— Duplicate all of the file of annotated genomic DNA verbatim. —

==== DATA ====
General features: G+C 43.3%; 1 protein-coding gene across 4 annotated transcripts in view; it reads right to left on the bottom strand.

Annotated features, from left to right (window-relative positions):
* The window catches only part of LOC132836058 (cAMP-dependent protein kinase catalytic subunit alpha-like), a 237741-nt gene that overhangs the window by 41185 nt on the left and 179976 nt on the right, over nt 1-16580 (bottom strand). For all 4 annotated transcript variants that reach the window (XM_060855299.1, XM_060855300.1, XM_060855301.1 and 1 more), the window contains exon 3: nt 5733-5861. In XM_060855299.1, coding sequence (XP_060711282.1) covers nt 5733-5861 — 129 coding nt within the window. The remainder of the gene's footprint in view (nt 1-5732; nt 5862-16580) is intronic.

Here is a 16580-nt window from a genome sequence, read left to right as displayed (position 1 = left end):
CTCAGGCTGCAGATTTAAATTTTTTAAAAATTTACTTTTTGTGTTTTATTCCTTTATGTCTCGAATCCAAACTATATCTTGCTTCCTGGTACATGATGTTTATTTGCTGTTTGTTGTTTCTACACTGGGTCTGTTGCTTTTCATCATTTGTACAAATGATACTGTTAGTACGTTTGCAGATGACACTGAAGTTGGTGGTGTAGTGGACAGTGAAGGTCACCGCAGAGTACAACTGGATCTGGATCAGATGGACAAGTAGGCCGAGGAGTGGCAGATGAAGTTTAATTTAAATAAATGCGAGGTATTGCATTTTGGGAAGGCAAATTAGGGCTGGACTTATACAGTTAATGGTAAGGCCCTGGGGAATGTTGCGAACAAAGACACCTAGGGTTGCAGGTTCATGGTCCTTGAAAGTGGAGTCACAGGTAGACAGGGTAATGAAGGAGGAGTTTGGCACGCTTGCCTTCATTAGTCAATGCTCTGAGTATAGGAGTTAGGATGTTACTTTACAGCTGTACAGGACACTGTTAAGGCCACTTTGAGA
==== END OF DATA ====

General features: G+C 43.3%; 1 protein-coding gene across 4 annotated transcripts in view; it reads right to left on the bottom strand.

Annotated features, from left to right (window-relative positions):
* The window catches only part of LOC132836058 (cAMP-dependent protein kinase catalytic subunit alpha-like), a 237741-nt gene that overhangs the window by 41185 nt on the left and 179976 nt on the right, over nt 1-16580 (bottom strand). For all 4 annotated transcript variants that reach the window (XM_060855299.1, XM_060855300.1, XM_060855301.1 and 1 more), the window contains exon 3: nt 5733-5861. In XM_060855299.1, coding sequence (XP_060711282.1) covers nt 5733-5861 — 129 coding nt within the window. The remainder of the gene's footprint in view (nt 1-5732; nt 5862-16580) is intronic.

Here is a 16580-nt window from a genome sequence, read left to right as displayed (position 1 = left end):
CTCAGGCTGCAGATTTAAATTTTTTAAAAATTTACTTTTTGTGTTTTATTCCTTTATGTCTCGAATCCAAACTATATCTTGCTTCCTGGTACATGATGTTTATTTGCTGTTTGTTGTTTCTACACTGGGTCTGTTGCTTTTCATCATTTGTACAAATGATACTGTTAGTACGTTTGCAGATGACACTGAAGTTGGTGGTGTAGTGGACAGTGAAGGTCACCGCAGAGTACAACTGGATCTGGATCAGATGGACAAGTAGGCCGAGGAGTGGCAGATGAAGTTTAATTTAAATAAATGCGAGGTATTGCATTTTGGGAAGGCAAATTAGGGCTGGACTTATACAGTTAATGGTAAGGCCCTGGGGAATGTTGCGAACAAAGACACCTAGGGTTGCAGGTTCATGGTCCTTGAAAGTGGAGTCACAGGTAGACAGGGTAATGAAGGAGGAGTTTGGCACGCTTGCCTTCATTAGTCAATGCTCTGAGTATAGGAGTTAGGATGTTACTTTACAGCTGTACAGGACACTGTTAAGGCCACTTTGAGA